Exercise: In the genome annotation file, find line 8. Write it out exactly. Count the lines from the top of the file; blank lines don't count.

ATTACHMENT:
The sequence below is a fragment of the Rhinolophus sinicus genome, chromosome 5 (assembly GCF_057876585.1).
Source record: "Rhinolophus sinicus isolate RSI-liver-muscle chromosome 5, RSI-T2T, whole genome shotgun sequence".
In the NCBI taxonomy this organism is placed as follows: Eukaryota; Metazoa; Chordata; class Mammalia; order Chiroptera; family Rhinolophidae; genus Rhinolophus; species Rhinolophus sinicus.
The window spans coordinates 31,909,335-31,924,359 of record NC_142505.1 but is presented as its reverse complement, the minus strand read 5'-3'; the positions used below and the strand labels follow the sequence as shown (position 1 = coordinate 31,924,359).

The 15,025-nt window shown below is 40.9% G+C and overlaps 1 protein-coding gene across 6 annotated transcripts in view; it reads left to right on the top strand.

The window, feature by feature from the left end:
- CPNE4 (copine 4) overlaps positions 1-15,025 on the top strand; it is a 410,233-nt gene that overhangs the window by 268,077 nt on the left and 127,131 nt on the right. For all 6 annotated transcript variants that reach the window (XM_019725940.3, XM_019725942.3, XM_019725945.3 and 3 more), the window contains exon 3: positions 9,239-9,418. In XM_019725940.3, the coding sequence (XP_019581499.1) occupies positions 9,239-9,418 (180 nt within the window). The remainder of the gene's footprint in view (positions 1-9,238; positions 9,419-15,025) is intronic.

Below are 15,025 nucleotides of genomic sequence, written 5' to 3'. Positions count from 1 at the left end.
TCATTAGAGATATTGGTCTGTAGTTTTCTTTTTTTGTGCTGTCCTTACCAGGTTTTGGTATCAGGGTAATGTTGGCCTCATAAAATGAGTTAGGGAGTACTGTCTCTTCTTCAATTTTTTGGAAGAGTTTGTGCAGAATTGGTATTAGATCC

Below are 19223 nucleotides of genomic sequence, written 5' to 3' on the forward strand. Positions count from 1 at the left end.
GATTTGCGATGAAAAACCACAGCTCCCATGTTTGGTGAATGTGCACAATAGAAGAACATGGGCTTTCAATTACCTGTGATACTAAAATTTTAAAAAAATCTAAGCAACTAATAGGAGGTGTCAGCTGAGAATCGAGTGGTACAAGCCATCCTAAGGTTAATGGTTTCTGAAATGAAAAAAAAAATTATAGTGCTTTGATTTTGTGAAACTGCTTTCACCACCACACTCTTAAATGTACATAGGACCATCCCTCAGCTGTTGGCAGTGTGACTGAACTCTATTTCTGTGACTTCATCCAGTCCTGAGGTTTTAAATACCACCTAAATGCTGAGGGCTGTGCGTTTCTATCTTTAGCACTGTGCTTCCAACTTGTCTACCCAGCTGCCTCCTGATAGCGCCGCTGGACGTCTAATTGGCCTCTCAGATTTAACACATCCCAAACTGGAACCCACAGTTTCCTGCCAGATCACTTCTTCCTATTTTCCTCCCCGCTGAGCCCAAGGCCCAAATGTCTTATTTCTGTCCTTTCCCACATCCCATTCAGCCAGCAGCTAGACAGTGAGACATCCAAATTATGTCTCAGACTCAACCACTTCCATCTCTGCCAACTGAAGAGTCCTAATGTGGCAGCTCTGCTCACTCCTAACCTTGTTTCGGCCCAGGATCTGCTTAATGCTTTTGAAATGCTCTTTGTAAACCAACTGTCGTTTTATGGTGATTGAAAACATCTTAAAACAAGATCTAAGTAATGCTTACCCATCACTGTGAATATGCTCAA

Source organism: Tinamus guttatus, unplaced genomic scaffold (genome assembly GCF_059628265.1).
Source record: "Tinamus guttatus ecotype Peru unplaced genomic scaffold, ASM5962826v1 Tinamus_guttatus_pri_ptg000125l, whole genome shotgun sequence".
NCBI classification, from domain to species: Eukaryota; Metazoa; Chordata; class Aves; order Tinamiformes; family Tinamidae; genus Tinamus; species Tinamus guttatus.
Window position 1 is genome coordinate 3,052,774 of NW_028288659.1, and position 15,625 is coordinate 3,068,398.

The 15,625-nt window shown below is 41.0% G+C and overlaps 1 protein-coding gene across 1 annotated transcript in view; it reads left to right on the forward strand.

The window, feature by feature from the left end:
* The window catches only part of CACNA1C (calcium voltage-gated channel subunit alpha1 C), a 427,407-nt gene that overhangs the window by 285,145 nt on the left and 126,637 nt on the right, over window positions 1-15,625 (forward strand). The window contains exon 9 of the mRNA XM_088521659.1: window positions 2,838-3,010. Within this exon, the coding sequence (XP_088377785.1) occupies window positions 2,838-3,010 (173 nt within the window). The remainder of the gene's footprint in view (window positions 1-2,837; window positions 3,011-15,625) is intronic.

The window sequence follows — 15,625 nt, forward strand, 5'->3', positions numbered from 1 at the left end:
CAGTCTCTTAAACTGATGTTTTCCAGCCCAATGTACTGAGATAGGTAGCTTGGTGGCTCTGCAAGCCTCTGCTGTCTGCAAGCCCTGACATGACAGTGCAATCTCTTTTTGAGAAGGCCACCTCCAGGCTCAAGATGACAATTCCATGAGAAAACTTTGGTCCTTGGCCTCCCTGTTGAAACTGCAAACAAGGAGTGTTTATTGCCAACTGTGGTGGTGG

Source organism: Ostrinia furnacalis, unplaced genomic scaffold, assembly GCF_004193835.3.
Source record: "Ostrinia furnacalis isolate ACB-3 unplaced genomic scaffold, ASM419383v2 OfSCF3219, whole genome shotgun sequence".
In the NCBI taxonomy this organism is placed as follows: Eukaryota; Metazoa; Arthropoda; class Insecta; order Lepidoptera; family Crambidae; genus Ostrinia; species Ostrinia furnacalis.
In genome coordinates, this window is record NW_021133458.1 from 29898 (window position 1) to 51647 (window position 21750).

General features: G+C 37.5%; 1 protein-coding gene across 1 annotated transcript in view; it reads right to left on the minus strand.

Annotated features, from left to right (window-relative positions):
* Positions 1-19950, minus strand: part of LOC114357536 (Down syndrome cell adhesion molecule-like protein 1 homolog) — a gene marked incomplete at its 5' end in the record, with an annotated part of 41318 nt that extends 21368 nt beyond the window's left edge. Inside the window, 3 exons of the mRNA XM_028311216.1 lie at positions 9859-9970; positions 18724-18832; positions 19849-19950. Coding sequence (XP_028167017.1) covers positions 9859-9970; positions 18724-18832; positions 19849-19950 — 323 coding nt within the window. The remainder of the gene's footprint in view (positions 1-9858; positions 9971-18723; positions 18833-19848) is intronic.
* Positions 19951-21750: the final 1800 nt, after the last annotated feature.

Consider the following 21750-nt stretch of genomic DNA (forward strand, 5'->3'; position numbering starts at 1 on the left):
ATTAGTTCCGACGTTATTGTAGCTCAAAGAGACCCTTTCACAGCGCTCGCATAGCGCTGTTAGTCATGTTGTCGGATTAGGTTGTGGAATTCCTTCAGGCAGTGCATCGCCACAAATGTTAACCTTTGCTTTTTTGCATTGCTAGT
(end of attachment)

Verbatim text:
Below are 15,025 nucleotides of genomic sequence, written 5' to 3'. Positions count from 1 at the left end.